28 November 2009

The Real Farang Power

All twenty-seven of us Nak Suk Saa’s (students) have since returned from a pristine mountain-side community called Na Nong Bong, up north adjacent to the border between Thailand and Laos, where mountains are plenty, the environment impeccable. Except - of course - if one were to look closely; for wedged in between two glorious mountains, one lies cut at its edge, scraped clean of its natural beauty. And the villagers we stayed with were all directly affected by it and will talk of it disparagingly and rightfully so. This gold mine, built by the Thai government (indirectly through an industrial company bent on the surplus gain of natural resources), has [allegedly ed.] leaked its harmful effects into the surrounding rivers which, for local communities such as Na Nong Bong, are and have always been the singular source of fresh water.

Before this construction life for the villagers was simple, and a trip to the river meant not only fresh water, but food and gatherings for a potential profit at the local market. But now things have changed, and with toxic chemicals such as cyanide permeating through the soil and into the water, their way of life and their ability to access the fundamentals of it are gone, ignored. Their water is contaminated, and thus their food goes rejected at the market. Without anyone to fight for their cause and lacking the proper means to fight for it themselves they continue - through their daily routine - to bathe in and even drink these toxins and their limbs do not hide the effects. Dark rashes cover some portions of their skin and cyanide levels in their blood are far above normality. But the Health Inspection claims there is no proof of its source, and who knows with what connection these facts are made, yet still the lack of information alone is unacceptable (at least that to which the villagers are granted a proper review). They are kept from the results of these tests, kept from both the construction and regulation processes, kept on the sidelines to watch their livelihood slip between their fingers without consent. And who is it that can bridge the gap between them and the other side? Who can fight for their cause at levels they would never have reached otherwise? The farang (foreigner). Or so I and they as well I’m sure, assumed.

As we sat in an exchange with the Ministry of Industry, it became clear how we were received; with warm impatience and the preconceived notion that we were all NGOs in the making and should be treated as such. And so we got our information, fine-tuned exactly to how they wanted it told, careful not to overstep bounds or provide any false inclinations. At one point during the conversation they had asked our opinion on the villager’s perspective, to which we made the convenient note of their presence behind us, asking for them to be addressed directly. But to this they declined; refusing to speak with anyone but the mid-adolescent farang with whom they had scheduled their meeting; of whom knew far less, whose motivations were less inherent.

Yes we had gotten that meeting, but it was more an opportunity for us to continue learning than for us to start helping (and possibly this was the intention all along, but at the time we felt powerful, wanting and expecting so much more). And so I left the exchange and the village too soon then after, feeling sorry and with a heavier burden than that which I had arrived with. And I had my shower in Khon Kaen waiting me in the hours approaching, as too the cleanest tap water in the world will welcome me back to New York City in a month’s time upon my return home. And Na Nong Bong and its villagers do not have this luxury, this escape, and I was biased in my time there to remember that I did have that advantage. This is a power that we all had; the knowledge of a better life, and the reminder that going without fresh water would only be, for us at least, a five day chore. It is a simple power and it goes unforced but it still remains at the back of the mind all the while. Yet it is only through uncomfortable situations where we can realize the responsibility we all have in providing this comfortability to those lacking such simple fortune. And we’re trying. Now if only the Thai government and the Ministry of Industry too could perform a home stay at Na Nong Bong.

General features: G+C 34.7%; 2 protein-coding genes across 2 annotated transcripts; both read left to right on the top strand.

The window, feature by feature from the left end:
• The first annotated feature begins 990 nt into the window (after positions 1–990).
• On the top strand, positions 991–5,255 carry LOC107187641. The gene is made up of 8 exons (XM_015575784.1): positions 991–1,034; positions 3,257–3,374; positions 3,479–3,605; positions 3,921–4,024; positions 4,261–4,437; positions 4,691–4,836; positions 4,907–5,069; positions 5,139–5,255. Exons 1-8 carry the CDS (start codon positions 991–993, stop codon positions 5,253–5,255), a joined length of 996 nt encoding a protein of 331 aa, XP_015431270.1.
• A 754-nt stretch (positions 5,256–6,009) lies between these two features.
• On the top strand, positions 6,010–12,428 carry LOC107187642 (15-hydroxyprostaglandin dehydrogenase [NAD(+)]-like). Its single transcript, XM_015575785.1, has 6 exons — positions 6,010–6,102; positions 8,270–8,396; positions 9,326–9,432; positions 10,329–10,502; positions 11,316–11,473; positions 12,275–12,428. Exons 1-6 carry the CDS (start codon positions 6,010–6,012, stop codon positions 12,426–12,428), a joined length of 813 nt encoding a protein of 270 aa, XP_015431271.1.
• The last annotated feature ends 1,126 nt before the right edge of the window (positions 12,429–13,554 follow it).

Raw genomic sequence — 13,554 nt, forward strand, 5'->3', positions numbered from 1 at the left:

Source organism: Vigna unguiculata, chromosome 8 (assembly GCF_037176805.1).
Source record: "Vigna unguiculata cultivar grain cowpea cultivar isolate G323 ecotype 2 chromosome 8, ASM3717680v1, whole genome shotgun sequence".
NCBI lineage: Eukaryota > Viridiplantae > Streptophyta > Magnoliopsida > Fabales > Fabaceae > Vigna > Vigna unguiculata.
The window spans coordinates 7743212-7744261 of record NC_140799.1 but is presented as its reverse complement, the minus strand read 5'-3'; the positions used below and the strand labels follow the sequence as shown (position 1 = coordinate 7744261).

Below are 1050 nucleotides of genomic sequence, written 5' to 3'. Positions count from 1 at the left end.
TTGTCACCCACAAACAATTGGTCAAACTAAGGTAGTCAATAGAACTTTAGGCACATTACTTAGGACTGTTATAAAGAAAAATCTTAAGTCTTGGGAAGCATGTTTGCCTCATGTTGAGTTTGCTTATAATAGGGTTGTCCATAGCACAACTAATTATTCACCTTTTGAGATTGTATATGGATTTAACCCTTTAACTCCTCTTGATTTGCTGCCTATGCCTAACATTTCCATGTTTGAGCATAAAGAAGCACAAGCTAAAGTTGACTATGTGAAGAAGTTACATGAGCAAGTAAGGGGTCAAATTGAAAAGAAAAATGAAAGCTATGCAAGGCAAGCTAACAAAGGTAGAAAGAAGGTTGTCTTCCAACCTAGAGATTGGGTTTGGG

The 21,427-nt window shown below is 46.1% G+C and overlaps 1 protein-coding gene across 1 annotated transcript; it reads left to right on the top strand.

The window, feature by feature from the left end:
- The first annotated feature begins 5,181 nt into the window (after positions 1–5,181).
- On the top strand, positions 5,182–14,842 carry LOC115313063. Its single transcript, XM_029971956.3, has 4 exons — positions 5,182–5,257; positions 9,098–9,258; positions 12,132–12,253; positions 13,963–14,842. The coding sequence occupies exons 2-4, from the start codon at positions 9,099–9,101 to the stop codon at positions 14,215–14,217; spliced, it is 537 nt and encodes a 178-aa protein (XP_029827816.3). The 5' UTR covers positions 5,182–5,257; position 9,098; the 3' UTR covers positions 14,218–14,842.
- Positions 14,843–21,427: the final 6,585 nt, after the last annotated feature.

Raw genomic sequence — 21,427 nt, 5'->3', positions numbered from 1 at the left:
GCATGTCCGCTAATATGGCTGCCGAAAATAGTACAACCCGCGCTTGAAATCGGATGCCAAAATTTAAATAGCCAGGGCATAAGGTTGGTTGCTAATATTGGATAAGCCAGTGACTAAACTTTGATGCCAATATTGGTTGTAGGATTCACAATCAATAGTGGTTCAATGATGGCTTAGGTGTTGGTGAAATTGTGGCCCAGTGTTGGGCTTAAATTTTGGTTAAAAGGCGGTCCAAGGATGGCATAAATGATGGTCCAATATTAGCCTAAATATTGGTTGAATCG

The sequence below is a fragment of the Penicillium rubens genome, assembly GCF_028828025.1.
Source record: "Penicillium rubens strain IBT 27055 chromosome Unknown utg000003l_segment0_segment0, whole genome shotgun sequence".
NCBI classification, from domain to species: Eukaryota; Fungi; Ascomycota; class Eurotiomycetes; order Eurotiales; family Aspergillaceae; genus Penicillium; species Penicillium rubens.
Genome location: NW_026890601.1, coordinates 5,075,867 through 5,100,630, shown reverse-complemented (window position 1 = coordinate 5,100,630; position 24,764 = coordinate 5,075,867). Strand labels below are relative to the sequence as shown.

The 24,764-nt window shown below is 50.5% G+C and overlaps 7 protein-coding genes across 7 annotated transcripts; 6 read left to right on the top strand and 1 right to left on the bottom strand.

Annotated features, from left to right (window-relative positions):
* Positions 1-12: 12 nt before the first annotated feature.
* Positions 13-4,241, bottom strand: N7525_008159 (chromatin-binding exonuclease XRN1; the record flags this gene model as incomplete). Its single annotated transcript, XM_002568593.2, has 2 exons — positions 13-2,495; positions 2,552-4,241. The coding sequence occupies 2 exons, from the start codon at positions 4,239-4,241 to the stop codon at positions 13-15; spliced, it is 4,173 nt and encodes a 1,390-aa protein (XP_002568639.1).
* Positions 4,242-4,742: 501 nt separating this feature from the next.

Ian Samplin
New York University

1 comment:

Kara Heumann said...

I remember the frustration I felt walking out of our Ministry of Industry exchange. Pi Maun, one of the villagers from Na Nong Bong that was there, whispered to me in Thai, “They don’t know anything. They are black-hearted.” I’ve struggled over the issues at Na Nong Bong since first arriving there as I feel urged to help them. This is the only unit I have had a hard time seeing a tangible way to resolve the issue while sustaining the world’s need to extract resources. But when I look back, having that exchange did help. I think of the Philosophy professor from KKU that we listened to at a recent human rights conference when he said, “To tell a farang about human rights violations in Thailand is meaningless. We have to help ourselves.” Giving the villagers like Pi Maun an opportunity to sit in on an exchange like that has the ability to better prepare their argument when dealing with the industry and government officials on their own in the future. And perhaps it made a worthy point that in pursuing their rights in Na Nong Bong, they cannot rely completely on the presence of farang.

Kara Heumann
Indiana University